Gimp is a GPLed cross platform graphics suite which rivals many commercial graphics packages available in the market. I have been using Gimp for all my graphics needs for the past two years. And believe me, this is a winner not only in terms of price (which it is) but also in quality and features. You can do everything and almost anything using Gimp that you can achieve in Adobe's Photoshop. All the screenshots and images used on this site have been created or modified using Gimp.
Gimp is an ideal tool for optimizing the images meant to be hosted on the web. The most endearing aspect of Gimp for me is the plethora of scripts and plugins that are installed with it. Gimp uses a scripting language called Script-fu which can be used to create beautiful banners and buttons meant for use on websites.
You should not mistake a script with a plugin. A plugin requires a image to work on, where as a script will create an image from scratch. There are over a hundred plugins and script-fu's available for gimp. Want to create a ripple effect on your image? No problem! you can create it with the click of a button. The area where Gimp outshines Photoshop is in creating images optimized for the web.
As a first time user, you will find the user interface of Gimp a bit clumsy because each function has its own window unlike Photoshop which has a single main window which encloses all the features. But after working in gimp for some time, you will realize that it is really a great advantage to have multiple independent windows. Let me elaborate on what I just said. Usually, you will be doing graphics manipulation using a monitor having atleast 1024x768 or higher resolution. In this resolution, you can neatly arrange the multiple windows in gimp in such a way that they don't overlap each other (See Fig below). This makes working in gimp easier and enjoyable. Gimp is available for multiple platforms (Windows, Linux, Unices ).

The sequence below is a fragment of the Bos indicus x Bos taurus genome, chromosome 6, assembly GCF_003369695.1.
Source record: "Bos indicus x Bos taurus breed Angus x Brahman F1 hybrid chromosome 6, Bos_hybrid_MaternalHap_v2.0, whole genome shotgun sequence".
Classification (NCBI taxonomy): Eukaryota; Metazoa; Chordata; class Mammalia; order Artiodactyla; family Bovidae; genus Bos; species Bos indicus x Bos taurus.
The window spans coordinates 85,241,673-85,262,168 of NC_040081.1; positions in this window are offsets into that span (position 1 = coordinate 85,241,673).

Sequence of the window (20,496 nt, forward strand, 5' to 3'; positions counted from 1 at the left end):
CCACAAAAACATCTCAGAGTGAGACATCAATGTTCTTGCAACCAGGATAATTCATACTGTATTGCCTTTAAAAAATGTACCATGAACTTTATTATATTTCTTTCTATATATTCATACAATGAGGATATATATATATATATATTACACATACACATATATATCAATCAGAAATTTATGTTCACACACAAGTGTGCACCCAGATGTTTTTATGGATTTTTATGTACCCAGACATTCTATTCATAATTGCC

Some of the powerful features in Gimp are as follows:
- Support for creation of Layers, Channels and Paths.
- Excellent collection of plugins and scripts (Script-Fu)
- Creating Alfa channels and Layer Masks.
- Good set of tools equivalent to those found in Photoshop like crop tool, gradient tool, Magic wand, Clone tool, paint brush and so on which will make a Photoshop user feel right at home.
- Save images in over 34 formats including in Photoshop file formats, not to mention TIFF, GIF, JPEG, PNG and Postscript.
- Gimp maintains a history of your actions which helps you to go back to any previous point if you have made a mistake.
- Can easily automate a function by writing your own scripts to do a particular task using script-fu.
- One of the biggest short comings of Gimp is lack of good CMYK support.
For those in the dark, CMYK (Cyan, Magenta, Yellow and Black) refers to the color of inks used in the printing process. So if you are readying a graphics (maybe a brochure) to be send to your neighborhood commercial printers, then you have to convert it to CMYK mode before sending it to them. CMYK support is very important for any graphics package to make it big in this profession. And Photoshop is where it is because it has better CMYK support. But that is bound to change as Gimp developers have promised better CMYK support in the next major release of Gimp.
- Home users need not look at any other software when Gimp is around. You get all the power that you need - be it photo retouching, red-eye removal, creating borders for your photos and more - in Gimp.
- If you are a web developer creating images to be used on a website or to be viewed on a PC, you will be working in RGB (Red,Green,Blue) mode. I strongly recommend using Gimp as your graphics software.
- But if you create graphics meant for printing, then it is better you stick to Photoshop for the time being because of poor support for CMYK mode in Gimp.